Indian roller facts for kids
|C. b. indicus in Maharashtra, India|
The Indian roller (Coracias benghalensis), is a member of the roller family of birds. They are found widely across tropical Asia from Iraq eastward across the Indian Subcontinent to Indochina and are best known for the aerobatic displays of the male during the breeding season. They are very commonly seen perched along roadside trees and wires and are commonly seen in open grassland and scrub forest habitats. It is not migratory, but undertakes some seasonal movements. The largest populations of the species are within India, and several states in India have chosen it as their state bird. They are best known for the aerobatic displays of the male during the breeding season. They are very commonly seen perched along roadside trees and wires and are commonly seen in open grassland and scrub forest habitats. It is not migratory, but undertakes some seasonal movements.
Distribution and habitat
The Indian roller is distributed across Asia, from Iraq and United Arab Emirates in south-western Asia through the Indian Subcontinent, including Sri Lanka, Lakshadweep islands and Maldive Islands into Southeast Asia. Its main habitat includes cultivated areas, thin forest and grassland.
Ecology and behaviour
Indian rollers are often seen perched on prominent bare trees or wires. They descend to the ground to capture their prey which may include insects, arachnids, small reptiles, small snakes and amphibians. Fires attract them and they will also follow tractors for disturbed invertebrates. In agricultural habitats in southern India, they have been found at densities of about 50 birds per km2.
They perch mainly on 3—10 metre high perches and feed mostly on ground insects. Nearly 50% of their prey are beetles and 25% made up by grasshoppers and crickets. During summer, they may also feed late in the evening and make use of artificial lights and feed on insects attracted to them. They are attracted to swarms of winged termites, and as many as 40 birds have been seen to perch on a 70-metre stretch of electric wires.
Their habit of feeding near roadsides sometimes results in collisions with traffic. A decline in the numbers of these birds seen along roadsides in northern India has been noted.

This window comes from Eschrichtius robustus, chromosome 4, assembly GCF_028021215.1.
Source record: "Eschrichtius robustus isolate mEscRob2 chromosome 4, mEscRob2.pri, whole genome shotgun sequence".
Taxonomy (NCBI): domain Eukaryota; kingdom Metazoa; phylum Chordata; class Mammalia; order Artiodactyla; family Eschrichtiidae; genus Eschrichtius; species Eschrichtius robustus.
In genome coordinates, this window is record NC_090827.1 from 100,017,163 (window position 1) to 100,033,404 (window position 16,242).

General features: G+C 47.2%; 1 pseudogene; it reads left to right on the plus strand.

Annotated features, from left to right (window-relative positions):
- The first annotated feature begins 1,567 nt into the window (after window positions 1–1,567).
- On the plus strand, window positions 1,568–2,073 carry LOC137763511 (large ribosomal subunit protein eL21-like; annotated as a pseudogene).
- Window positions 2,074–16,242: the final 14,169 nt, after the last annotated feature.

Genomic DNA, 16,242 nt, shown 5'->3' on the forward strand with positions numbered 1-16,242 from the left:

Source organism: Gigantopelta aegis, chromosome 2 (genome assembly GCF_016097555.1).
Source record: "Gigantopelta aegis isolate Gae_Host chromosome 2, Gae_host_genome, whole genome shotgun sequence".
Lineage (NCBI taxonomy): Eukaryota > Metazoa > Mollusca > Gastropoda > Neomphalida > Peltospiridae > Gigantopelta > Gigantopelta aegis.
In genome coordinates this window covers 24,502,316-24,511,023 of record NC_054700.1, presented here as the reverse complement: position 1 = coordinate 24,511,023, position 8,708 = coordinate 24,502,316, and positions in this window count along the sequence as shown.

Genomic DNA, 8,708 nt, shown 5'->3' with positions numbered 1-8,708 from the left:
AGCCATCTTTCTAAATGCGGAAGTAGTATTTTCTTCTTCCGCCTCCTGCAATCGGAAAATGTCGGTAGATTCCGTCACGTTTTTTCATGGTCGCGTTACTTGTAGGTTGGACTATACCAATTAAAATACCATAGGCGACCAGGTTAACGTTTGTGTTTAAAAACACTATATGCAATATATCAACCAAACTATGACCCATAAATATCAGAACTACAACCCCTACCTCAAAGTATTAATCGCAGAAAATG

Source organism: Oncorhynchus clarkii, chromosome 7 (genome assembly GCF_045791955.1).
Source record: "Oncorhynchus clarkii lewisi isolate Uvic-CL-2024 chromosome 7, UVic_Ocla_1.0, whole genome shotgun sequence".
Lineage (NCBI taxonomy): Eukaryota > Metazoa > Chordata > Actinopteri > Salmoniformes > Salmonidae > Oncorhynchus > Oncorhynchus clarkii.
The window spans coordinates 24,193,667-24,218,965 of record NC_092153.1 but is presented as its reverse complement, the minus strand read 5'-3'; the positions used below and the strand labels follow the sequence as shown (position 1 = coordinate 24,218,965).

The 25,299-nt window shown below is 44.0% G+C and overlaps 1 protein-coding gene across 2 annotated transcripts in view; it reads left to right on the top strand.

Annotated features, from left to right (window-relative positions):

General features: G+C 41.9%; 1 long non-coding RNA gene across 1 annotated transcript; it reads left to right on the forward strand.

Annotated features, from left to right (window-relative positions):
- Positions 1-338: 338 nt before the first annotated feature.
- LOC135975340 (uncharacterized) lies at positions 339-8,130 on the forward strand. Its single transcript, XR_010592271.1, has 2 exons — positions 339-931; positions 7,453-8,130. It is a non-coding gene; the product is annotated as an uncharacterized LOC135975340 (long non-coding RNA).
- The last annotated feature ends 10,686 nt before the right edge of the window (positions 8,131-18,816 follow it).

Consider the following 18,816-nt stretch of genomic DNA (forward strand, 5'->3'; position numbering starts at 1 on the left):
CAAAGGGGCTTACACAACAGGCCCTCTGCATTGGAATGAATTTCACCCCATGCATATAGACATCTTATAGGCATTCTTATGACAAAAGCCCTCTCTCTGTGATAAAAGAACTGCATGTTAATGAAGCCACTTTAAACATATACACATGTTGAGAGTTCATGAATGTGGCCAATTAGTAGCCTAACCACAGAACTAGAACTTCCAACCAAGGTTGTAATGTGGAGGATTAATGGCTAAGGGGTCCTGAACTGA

The display of this bird is an aerobatic display, with the twists and turns that give this species its English name. The breeding season is March to June, slightly earlier in southern India. Displays when perched include bill-up displays, bowing, allopreening, wing drooping and tail fanning.
Holes created by woodpeckers or wood boring insects in palms are favoured for nesting in some areas. Nest cavities may also be made by tearing open rotten tree trunks or in cavities in building. The cavity is usually unlined and is made up mainly of debris from the wood. The normal clutch consists of about 3-5 eggs. The eggs are white and broad oval or nearly spherical. Both sexes incubate the eggs for about 17 to 19 days. The young fledge and leave the nest after about a month. Nearly 80% of the eggs hatch and fledge.
The call of the Indian roller is a harsh crow-like chack sound. It also makes a variety of other sounds, including metallic boink calls. It is especially vociferous during the breeding season. The bird bathes in open water by plunge-diving into it, a behaviour often interpreted as fishing. But it may occasionally attempt fishing from water.
The Indian roller is very common in the populated plains of India and associated with legends. It is said to be sacred to Vishnu, and used to be caught and released during festivals such as Dussera and Durga Puja. A local Hindi name is neelkanth, meaning "blue throat", a name associated with the deity Shiva (who drank poison resulting in the blue throat).
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Indian roller Facts for Kids. Kiddle Encyclopedia.